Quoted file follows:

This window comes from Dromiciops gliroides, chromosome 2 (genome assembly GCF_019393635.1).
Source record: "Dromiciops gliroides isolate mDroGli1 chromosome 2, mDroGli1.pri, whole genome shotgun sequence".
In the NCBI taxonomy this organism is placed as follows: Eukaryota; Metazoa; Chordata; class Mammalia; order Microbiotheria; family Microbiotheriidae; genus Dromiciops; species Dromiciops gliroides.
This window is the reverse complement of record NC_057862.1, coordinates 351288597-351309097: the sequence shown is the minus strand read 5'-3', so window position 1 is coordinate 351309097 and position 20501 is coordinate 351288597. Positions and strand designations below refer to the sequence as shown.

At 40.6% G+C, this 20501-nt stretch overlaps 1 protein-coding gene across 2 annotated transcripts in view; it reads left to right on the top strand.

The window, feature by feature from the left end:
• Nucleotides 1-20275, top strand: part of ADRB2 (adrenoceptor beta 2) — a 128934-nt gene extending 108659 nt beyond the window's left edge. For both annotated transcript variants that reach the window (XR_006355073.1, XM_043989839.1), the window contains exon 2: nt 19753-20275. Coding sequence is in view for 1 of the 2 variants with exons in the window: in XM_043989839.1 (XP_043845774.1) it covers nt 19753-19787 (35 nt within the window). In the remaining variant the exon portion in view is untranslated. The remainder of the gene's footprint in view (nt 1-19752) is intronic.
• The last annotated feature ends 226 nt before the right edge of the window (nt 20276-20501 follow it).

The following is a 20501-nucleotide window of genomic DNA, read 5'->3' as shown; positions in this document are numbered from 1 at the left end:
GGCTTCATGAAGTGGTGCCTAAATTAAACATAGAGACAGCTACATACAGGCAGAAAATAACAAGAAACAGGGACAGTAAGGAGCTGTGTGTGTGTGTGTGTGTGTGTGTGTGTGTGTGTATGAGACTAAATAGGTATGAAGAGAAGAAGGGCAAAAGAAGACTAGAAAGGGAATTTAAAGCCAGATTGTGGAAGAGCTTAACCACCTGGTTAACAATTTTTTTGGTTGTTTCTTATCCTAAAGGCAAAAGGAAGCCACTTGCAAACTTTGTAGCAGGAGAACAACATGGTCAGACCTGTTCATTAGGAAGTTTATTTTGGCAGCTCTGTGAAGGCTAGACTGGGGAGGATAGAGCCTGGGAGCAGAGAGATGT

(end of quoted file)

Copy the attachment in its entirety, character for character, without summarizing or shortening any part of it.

This window comes from Dromiciops gliroides, chromosome 2 (genome assembly GCF_019393635.1).
Source record: "Dromiciops gliroides isolate mDroGli1 chromosome 2, mDroGli1.pri, whole genome shotgun sequence".
In the NCBI taxonomy this organism is placed as follows: Eukaryota; Metazoa; Chordata; class Mammalia; order Microbiotheria; family Microbiotheriidae; genus Dromiciops; species Dromiciops gliroides.
This window is the reverse complement of record NC_057862.1, coordinates 351288597-351309097: the sequence shown is the minus strand read 5'-3', so window position 1 is coordinate 351309097 and position 20501 is coordinate 351288597. Positions and strand designations below refer to the sequence as shown.

At 40.6% G+C, this 20501-nt stretch overlaps 1 protein-coding gene across 2 annotated transcripts in view; it reads left to right on the top strand.

The window, feature by feature from the left end:
• Nucleotides 1-20275, top strand: part of ADRB2 (adrenoceptor beta 2) — a 128934-nt gene extending 108659 nt beyond the window's left edge. For both annotated transcript variants that reach the window (XR_006355073.1, XM_043989839.1), the window contains exon 2: nt 19753-20275. Coding sequence is in view for 1 of the 2 variants with exons in the window: in XM_043989839.1 (XP_043845774.1) it covers nt 19753-19787 (35 nt within the window). In the remaining variant the exon portion in view is untranslated. The remainder of the gene's footprint in view (nt 1-19752) is intronic.
• The last annotated feature ends 226 nt before the right edge of the window (nt 20276-20501 follow it).

The following is a 20501-nucleotide window of genomic DNA, read 5'->3' as shown; positions in this document are numbered from 1 at the left end:
GGCTTCATGAAGTGGTGCCTAAATTAAACATAGAGACAGCTACATACAGGCAGAAAATAACAAGAAACAGGGACAGTAAGGAGCTGTGTGTGTGTGTGTGTGTGTGTGTGTGTGTGTGTATGAGACTAAATAGGTATGAAGAGAAGAAGGGCAAAAGAAGACTAGAAAGGGAATTTAAAGCCAGATTGTGGAAGAGCTTAACCACCTGGTTAACAATTTTTTTGGTTGTTTCTTATCCTAAAGGCAAAAGGAAGCCACTTGCAAACTTTGTAGCAGGAGAACAACATGGTCAGACCTGTTCATTAGGAAGTTTATTTTGGCAGCTCTGTGAAGGCTAGACTGGGGAGGATAGAGCCTGGGAGCAGAGAGATGT